When Mysore went into mourning

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MYSORE, December 12:  Mysore city came to a grinding halt on Wednesday as a mark of respect to the scion of the Mysore Wadiyar dynasty, Srikantadatta Narasimharaja Wadiyar, who passed away in Bangalore on Tuesday.

The people of Mysore went into mourning with his sudden, untimely death. It was the biggest State funeral in Mysore in recent years.

There was a total bandh-like situation across the city, with shops and business establishments remaining closed from morning. Unlike the usual bandhs, the business community here shut down commercial activity voluntarily out of their reverence to the Mysore royal family.

The main commercial hubs — D. Devaraja Urs Road and Sayyaji Rao Road — were completely deserted and there was not much vehicular movement in the city.

All roads led to the Mysore palace where the body was kept at the Kalyana Mantapa for the public to pay homage and the Madhu Vana on Mysore-Ooty Road, the place where the last rites were performed.

Tens of thousands of people queued up at the palace since 4 a.m. on Wednesday to get the last glimpse of the last scion of royalty. The darshan was held for at least seven hours, from 5 a.m. onwards. The crowds swelled as the day advanced and the police had a tough time controlling the crowds who tried to make their way into the palace when the rituals were under way.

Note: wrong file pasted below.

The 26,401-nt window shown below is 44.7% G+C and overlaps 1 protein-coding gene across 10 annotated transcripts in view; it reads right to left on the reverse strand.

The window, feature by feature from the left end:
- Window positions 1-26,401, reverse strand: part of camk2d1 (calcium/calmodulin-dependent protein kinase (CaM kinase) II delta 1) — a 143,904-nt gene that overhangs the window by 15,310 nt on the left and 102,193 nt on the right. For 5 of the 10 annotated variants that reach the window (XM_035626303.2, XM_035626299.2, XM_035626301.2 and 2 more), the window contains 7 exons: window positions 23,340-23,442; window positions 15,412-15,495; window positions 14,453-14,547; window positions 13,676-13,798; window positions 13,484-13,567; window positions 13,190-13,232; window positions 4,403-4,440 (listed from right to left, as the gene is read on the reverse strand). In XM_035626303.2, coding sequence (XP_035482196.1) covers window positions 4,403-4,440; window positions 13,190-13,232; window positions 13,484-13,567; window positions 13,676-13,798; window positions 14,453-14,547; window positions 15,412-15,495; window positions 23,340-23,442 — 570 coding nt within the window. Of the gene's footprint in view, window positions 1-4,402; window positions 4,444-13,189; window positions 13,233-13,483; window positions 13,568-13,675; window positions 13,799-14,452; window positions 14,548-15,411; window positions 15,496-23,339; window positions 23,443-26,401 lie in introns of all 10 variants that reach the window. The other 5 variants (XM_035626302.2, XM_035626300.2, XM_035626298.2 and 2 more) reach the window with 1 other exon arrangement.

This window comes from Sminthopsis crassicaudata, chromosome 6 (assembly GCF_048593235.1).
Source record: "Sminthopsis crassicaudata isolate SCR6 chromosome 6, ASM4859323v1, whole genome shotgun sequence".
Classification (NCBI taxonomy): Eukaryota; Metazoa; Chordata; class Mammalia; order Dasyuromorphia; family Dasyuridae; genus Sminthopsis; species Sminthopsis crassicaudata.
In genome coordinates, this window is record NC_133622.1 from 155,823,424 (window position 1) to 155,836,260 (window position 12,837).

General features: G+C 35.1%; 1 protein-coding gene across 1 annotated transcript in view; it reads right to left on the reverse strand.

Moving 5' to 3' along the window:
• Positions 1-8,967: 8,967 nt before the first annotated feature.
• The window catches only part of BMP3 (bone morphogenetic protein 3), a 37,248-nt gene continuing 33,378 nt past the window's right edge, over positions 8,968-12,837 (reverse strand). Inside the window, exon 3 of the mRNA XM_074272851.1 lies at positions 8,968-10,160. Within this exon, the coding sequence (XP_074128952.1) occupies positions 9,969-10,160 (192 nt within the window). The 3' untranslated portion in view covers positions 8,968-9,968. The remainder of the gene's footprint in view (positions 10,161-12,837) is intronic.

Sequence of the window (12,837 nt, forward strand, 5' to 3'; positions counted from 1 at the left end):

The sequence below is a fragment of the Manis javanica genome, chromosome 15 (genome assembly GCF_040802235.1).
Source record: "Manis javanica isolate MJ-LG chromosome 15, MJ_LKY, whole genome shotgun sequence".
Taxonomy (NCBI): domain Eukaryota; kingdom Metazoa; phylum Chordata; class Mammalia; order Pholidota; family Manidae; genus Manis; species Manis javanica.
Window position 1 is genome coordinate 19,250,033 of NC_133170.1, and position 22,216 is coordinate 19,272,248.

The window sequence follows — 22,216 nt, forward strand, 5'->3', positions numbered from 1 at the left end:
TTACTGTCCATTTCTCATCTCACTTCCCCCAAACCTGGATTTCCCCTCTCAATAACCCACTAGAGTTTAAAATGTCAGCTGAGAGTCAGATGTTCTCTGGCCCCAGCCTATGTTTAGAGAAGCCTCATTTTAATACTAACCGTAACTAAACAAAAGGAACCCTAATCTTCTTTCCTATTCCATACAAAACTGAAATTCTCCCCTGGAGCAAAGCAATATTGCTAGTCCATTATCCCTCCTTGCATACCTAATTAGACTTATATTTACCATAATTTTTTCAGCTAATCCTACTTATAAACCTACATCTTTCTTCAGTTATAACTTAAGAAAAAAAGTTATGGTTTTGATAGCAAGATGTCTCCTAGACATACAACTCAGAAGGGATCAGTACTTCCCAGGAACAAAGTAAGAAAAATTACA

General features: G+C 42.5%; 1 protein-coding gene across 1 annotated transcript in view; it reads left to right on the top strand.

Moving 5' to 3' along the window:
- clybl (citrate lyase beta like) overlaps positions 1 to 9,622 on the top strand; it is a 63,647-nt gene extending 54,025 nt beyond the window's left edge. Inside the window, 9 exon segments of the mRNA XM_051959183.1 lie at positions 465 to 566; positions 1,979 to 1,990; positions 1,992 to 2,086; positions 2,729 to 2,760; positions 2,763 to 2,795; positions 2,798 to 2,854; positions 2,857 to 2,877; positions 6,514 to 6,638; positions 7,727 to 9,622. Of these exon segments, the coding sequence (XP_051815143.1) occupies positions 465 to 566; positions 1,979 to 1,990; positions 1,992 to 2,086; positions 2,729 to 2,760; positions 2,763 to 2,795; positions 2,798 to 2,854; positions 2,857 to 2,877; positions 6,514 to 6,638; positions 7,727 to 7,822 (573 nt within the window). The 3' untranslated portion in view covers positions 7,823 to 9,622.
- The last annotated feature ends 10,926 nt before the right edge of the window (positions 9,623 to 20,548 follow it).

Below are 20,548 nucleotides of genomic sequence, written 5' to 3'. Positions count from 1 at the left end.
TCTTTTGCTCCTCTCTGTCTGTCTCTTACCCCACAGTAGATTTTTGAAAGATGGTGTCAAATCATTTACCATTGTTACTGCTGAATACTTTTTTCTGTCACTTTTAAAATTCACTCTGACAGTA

Barring royal family members and relatives, the staff of the Bangalore and Mysore palaces, and presspersons, entry was restricted to Madhu Vana.

Traffic on the Mysore-Ooty Road from Basaveshwara Circle up to Madhu Vana was restricted to facilitate the funeral procession. The mortal remains were brought in a gold-plated palanquin pulled by the royal family members.

There was heavy deployment of police personnel for security at both the places. Senior police officers, including the officers of the rank of Superintendents of Police, oversaw security arrangements under the supervision of Police Commissioner M.A. Saleem. Deputy Commissioner C. Shikha was monitoring the overall arrangements.

People were seen offering floral tributes to the portraits of Mr. Wadiyar on the streets.

A large number of people could not get a chance to pay their respects inside the palace as the gates were closed in the afternoon to facilitate the royal family members to perform the funeral rites. However, they stood along the 1-km-long stretch, from the palace to Madhu Vana, to get a glimpse of the scion.

There was “jaikaras” along the procession and there were emotional scenes by the great admirers of the Mysore Wadiyar rulers, who were known for their generosity and contributions.

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